Diabetic ketoacidosis (DKA) is a condition that develops when the body is not able to produce enough insulin. Without insulin, glucose cannot be used for energy. Instead the body will use fat for the energy it needs.
Diabetic ketoacidosis (DKA) occurs with elevated blood glucose AND urinary ketones. High ketones are acids that form when the body burns fat for energy and when there is not enough insulin.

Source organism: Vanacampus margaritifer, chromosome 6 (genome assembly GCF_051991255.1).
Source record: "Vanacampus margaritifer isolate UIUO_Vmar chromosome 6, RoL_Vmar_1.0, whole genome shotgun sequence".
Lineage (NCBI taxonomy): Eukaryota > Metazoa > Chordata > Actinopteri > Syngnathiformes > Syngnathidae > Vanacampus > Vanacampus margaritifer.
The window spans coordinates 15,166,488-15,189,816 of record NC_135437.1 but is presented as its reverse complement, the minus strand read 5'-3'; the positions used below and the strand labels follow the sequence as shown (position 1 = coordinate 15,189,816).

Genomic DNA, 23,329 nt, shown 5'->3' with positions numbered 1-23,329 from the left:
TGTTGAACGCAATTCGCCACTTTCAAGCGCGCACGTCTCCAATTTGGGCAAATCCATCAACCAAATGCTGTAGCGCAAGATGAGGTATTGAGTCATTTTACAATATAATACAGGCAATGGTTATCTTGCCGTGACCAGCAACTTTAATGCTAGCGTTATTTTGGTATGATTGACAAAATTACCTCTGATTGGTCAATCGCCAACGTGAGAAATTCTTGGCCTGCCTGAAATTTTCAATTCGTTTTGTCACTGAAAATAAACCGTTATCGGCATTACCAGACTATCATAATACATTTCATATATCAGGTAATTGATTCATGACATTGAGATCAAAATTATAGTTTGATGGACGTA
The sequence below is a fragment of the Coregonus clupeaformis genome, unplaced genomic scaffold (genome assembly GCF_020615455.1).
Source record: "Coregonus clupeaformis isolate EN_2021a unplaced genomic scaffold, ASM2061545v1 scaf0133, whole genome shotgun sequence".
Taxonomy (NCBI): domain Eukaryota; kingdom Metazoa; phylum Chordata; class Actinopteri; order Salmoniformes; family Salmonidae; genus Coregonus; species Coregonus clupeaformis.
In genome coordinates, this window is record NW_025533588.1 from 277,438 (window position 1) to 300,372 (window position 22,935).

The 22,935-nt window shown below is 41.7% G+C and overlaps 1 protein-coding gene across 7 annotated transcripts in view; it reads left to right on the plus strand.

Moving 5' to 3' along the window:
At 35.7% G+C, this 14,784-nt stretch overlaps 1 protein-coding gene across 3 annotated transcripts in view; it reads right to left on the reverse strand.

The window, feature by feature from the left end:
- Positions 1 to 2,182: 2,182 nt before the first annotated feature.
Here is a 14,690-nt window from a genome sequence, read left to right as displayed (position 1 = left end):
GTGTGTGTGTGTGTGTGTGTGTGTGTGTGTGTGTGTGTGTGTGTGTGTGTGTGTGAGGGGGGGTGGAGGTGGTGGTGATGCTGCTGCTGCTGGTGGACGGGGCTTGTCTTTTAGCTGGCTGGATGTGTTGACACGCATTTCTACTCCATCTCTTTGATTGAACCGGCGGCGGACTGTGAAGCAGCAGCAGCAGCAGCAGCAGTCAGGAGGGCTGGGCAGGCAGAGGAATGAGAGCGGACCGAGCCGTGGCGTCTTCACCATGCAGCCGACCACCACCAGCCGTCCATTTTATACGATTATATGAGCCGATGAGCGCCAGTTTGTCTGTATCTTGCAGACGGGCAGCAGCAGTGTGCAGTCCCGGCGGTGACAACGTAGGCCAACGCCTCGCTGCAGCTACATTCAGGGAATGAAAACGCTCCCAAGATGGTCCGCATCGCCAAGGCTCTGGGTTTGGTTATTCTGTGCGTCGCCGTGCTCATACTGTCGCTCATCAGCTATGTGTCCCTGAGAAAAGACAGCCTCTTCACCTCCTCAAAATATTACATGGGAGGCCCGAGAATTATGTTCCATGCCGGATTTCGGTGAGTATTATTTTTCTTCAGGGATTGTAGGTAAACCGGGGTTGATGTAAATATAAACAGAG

It is important to test your child's urine when blood glucose is equal to or greater than 250 and when your child is not feeling well or is sick.
Ketones are acid molecules that develop with when the body is starving. These can be dangerous with type 1 diabetes and can lead to diabetic ketoacidosis, a diabetes emergency.
With similar symptoms to common illnesses, DKA can be hard to detect but specific clues can help separate the two. That’s why it’s important to know the signs and symptoms of DKA, to help recognize it early and ensure timely, targeted therapy.
The five primary signs and symptoms for diabetic ketoacidosis include
Additional signs and symptoms may include: